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Whose Harlem Is It?


2007 65 East 125th Street   

It’s not about identity politics or cultural preservation, she tells me. It’s about math. “You ask the average African-American resident of Harlem,” she says, “they’ll say it means ‘nonblack people are moving in and we’re being forced out.’ And that’s not gentrification. Gentrification means a change in the social, economic makeup of a neighborhood. Not necessarily racial. What is going to change, is anybody with money who can afford the house is gonna buy the house. And if the house is very expensive, because the black middle class is smaller than the white middle class, there will be more nonblacks buying the houses.”

Of course, the issue is more complicated than that. No one wants to go back to the bad old days of sky-high murder rates and bombed-out tenements. But that doesn’t mean everyone is in favor of unchecked gentrification, either. In one of the most expensive cities in the world, Harlem has long been one of the few reliably affordable neighborhoods, and neighborhood advocates say that’s invaluable. “It’s immoral to me for people to come and say, ‘I deserve to live here more than you do because I have more money,’ ” says the architectural historian Michael Henry Adams, author of Harlem Lost and Found. At the very least, the opponents of gentrification say, the pace of change is excessive. The Bloomberg administration is rezoning all of 125th Street for more than 2,000 new market-rate condos, as well as office towers; along the East River, $1 million condos are coming next to the site of a future shopping mall; and to the west, Columbia is threatening to swallow a whole swath of the neighborhood. That’s all on top of Suggs and other brokers’ driving up home prices. “This is beyond gentrification as we commonly know it,” says Craig Schley, who heads a community advocacy group called VOTE People. “Gentrification typically refers to stronger or more viable people taking advantage of weaker people. Here, everybody’s getting eaten up. The haves are getting eaten up by the have-mores.”

Then there’s the even trickier question of race. Suggs and others insist that trying to preserve Harlem as a mainly black neighborhood is just reverse discrimination. But others say Suggs and others like her are hiding behind principle for their own selfish ends. “This woman,” says Nellie Hester Bailey, who heads an activist group called the Harlem Tenants Council, “has reaped a bounty off the backs of poor and working-class people.” Philosophically, there are those who say Harlem should be to blacks, to use Suggs’s analogy, as Italy is to Italians. Or maybe the better comparison is to Israel—a haven for the historically oppressed. Still others simply sense something important disappearing in Harlem, and want to stop it. “I feel about Harlem the same way I feel about Chinatown or Florence or Venice, or even New Orleans,” says Michael Henry Adams. “A place like this without natives living there becomes pointless.”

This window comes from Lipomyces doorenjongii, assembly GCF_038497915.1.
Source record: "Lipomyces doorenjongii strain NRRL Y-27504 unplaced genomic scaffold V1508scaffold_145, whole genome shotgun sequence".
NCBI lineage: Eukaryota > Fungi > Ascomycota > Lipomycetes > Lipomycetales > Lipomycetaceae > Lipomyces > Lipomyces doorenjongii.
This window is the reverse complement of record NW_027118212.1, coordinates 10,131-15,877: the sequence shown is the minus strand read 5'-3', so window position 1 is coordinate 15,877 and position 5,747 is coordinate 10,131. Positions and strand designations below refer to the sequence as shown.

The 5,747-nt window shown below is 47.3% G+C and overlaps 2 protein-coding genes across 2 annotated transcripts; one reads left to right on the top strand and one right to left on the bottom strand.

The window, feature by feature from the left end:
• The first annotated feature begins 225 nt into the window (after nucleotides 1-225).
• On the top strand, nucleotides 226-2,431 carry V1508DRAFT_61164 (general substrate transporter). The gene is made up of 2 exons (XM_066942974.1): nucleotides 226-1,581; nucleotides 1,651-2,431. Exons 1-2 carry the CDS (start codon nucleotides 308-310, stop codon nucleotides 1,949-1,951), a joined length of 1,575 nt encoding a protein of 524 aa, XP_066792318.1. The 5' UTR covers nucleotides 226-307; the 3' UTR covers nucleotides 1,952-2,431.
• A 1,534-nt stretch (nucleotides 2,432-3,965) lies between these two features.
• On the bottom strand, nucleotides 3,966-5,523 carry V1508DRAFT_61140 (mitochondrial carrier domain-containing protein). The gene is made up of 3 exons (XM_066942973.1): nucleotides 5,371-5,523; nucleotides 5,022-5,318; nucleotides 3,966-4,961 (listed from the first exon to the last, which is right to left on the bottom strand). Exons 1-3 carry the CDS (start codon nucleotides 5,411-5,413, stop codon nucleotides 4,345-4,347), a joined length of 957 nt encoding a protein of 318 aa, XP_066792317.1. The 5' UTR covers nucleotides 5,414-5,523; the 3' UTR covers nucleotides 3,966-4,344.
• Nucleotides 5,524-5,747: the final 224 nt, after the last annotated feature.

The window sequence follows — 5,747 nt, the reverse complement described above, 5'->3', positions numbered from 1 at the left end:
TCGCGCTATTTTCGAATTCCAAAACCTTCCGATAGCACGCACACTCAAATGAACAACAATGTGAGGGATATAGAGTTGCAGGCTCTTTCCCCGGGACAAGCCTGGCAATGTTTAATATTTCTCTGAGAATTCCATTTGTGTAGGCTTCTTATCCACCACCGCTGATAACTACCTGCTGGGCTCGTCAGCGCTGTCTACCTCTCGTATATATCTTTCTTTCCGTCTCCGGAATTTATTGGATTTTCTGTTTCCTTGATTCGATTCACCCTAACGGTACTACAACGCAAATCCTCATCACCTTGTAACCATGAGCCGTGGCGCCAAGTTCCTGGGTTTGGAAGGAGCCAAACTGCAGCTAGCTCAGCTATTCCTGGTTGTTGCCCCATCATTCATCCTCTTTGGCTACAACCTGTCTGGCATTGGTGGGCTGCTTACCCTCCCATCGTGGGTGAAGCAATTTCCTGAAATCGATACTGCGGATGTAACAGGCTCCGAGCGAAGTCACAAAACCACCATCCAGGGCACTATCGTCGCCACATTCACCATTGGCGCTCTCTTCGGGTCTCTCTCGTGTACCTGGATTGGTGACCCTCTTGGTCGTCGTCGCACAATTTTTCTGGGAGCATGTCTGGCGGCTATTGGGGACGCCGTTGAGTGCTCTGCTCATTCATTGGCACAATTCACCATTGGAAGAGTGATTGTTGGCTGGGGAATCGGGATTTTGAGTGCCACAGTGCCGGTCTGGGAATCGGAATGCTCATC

Suggs doesn’t have time or patience for any of this thinking. Harlem has too many rich people now? “I want the new people who come in to be doing well,” she says. Other people can live elsewhere, she adds. “Not in Harlem, but in the Bronx. Maybe Cambria Heights in Queens. Eh, Brooklyn’s kind of dicey. People want what they can’t have, and they can’t have it because of choices that they make.”

Should Harlem stay mainly black? Racism is racism, she reiterates. Besides, “you need this mix,” she says. “I don’t want my neighborhood to be all black or all white. That’s not how I grew up.”

The practical reality, Suggs maintains, is that Harlem will remain black no matter what. “Look out the window,” she says. “What are we seeing? What are those big buildings? That’s public housing. Who lives in public housing? Black folks. Public housing, you’re rent-stabilized or rent-controlled. You’re not leaving unless you go feet-first. The majority of people who live in Harlem are renters. The majority of those are rent-stabilized or rent-controlled. We’re not going anywhere.” Yes, Suggs says, there are more rich white people than rich black people, and so more whites will buy expensive properties than blacks. “That doesn’t mean that every black person who owns a house in Harlem is going to sell our house to a white person. Some of us are never going to sell our houses. We’re trying to buy more if we can.”

For Suggs, nothing’s stopping anyone, black or white, from gaining a stake in the new Harlem. To her, freedom from the shackles of race and poverty, and entry into the landed class, is just a real-estate course away. She says as much when I ask her about the argument that blacks as a class have been economically discriminated against—and are therefore being disproportionately pushed out. The question makes her face tighten; finally, she snaps.


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